March 19th - August 28th 2022

Anne Marie Carl-Nielsen

Discover the work of Denmark’s most important female sculptor, Anne Marie Carl-Nielsen (1863 – 1945).

(c) Carl Nielsen Museet
(c) Carl Nielsen Museet

The exhibition is the largest solo exhibition of her work since 1946. Visitors are invited into the artist’s studio, where they can see various preparatory works for her monumental sculptures. The exhibition is also a perfect opportunity to get to know this uncompromising artist who, though in great demand and highly acclaimed in her lifetime, was subsequently omitted from history.

Anne Marie Carl-Nielsen was the first female sculptor in the world to be commissioned to create an equestrian statue of a king and bronze gates for a cathedral – two of the profession’s most prestigious assignments. Even though many people are familiar with the equestrian statue of King Christian IX of Denmark on the Christiansborg Riding Grounds in Copenhagen or have passed through the bronze gates when entering Ribe Cathedral, very few people today know who Anne Marie Carl-Nielsen was. However, in her lifetime she was a much sought-after and highly successful artist whose work was featured in major exhibitions both in Denmark and abroad, garnering many awards.

At the age of 25, she exhibited at the Nordic Exhibition of Industry, Agriculture and Art in Copenhagen, where the French sculptor Auguste Rodin noticed her small statuettes of calves, which he found so lifelike that “… they smelled of cowshed.” The following year she represented Denmark at the Exposition Universelle in Paris and won a bronze medal. She went on to receive a Thorvaldsen Medal (the greatest accolade the Royal Danish Academy of Fine Arts grants) and the Regent’s Ingenio et Arti gold medal, and for almost 30 years lived in the honorary residence of the Royal Danish Academy of Fine Arts.

Her hands were her knowledge

At the tender age of 12, she began modelling small animal figurines in butter and clay. Growing up in the country, Anne Marie Carl-Nielsen depicted the family’s domestic animals in any materials that were available. Despite her obvious artistic talent, her father believed she should learn housekeeping. But her stubbornness and dedication prevailed, and she became a student of the acclaimed sculptor August Saabye (1823 – 1916).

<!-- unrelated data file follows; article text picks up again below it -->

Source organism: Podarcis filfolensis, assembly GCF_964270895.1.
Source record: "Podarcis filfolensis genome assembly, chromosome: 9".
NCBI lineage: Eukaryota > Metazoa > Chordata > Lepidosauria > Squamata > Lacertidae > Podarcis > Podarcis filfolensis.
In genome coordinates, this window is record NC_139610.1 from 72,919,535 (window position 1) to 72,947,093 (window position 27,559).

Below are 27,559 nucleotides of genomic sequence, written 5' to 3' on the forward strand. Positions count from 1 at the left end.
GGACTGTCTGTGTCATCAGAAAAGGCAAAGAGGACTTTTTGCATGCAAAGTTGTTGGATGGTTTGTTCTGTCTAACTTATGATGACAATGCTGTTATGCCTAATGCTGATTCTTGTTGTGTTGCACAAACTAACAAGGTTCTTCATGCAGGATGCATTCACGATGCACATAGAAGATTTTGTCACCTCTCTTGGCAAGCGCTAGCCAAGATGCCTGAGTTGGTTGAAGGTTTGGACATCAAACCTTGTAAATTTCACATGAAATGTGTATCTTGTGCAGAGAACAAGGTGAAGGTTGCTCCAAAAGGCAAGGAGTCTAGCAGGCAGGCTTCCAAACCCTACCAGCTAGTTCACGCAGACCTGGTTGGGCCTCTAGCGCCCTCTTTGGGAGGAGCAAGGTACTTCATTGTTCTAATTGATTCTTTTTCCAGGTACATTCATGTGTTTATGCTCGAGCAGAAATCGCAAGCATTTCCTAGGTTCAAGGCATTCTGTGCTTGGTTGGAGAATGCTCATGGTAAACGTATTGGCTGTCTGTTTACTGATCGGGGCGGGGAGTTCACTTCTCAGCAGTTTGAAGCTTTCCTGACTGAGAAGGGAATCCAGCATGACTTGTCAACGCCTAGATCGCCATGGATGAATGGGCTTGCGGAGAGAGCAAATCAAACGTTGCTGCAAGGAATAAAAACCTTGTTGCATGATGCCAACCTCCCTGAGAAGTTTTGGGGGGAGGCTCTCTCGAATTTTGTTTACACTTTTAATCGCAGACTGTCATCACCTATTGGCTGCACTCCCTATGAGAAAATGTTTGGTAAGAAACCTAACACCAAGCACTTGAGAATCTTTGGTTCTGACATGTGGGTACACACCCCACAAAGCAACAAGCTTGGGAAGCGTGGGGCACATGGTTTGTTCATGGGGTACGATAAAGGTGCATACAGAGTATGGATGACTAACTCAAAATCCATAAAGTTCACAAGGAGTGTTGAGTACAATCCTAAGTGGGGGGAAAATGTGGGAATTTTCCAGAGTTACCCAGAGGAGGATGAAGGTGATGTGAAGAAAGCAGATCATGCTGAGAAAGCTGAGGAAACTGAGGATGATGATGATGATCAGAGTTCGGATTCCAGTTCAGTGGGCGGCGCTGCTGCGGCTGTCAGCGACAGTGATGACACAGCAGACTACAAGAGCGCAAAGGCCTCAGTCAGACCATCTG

Anne Marie Carl-Nielsen made maquettes for her works in wax and clay, and cast the sculptures in plaster and bronze. She was primarily a sculptor. Her hands were her knowledge. She expressed herself in three dimensions, allowed photographers to capture her work at every stage of its genesis and took control of her work and its narrative early on in her career.

Equality in art – the art of equality

Anne Marie Carl-Nielsen was a modern woman. She was married to the composer Carl Nielsen, who was both her muse and her nemesis. Throughout her life, she attempted to find a balance between art and love. Not only was she progressive on her own behalf; she also fought for women’s right to academic education. Together with Anna Ancher and other major female artists of the time, she founded the Society of Women Artists, while working actively to secure women’s admission to the Royal Danish Academy of Fine Arts and their right to exhibit in an era dominated by male artists.

Despite Anne Marie Carl-Nielsen’s role as one of our most important and successful sculptors and as an artistic role model in her lifetime, she never gained the recognition and legitimacy in art history she rightly deserves.

About Anne Marie Carl-Nielsen

Anne Marie Carl-Nielsen lived from 1863 to 1945. She was married to the composer Carl Nielsen. Together they had three children. She was born and raised in Kolding, but moved to Copenhagen at an early stage and spent long periods of time abroad. In addition to the equestrian statue of King Christian IX and the bronze gates of Ribe Cathedral, her most famous works include The Mermaid at the Royal Danish Library and the monument to her husband on Grønningen, The Genius of Music, which depicts the young flautist. The latter are both located in central Copenhagen.

As well as her commitment to the Society of Women Artists, she also co-founded Den Frie Udstilling (‘The Free Exhibition’), an association of Danish artists.

The exhibition is generously supported by Carl Nielsens and Anne Marie Carl-Nielsens Legat

 (c) Carl Nielsen Museet
(c) Carl Nielsen Museet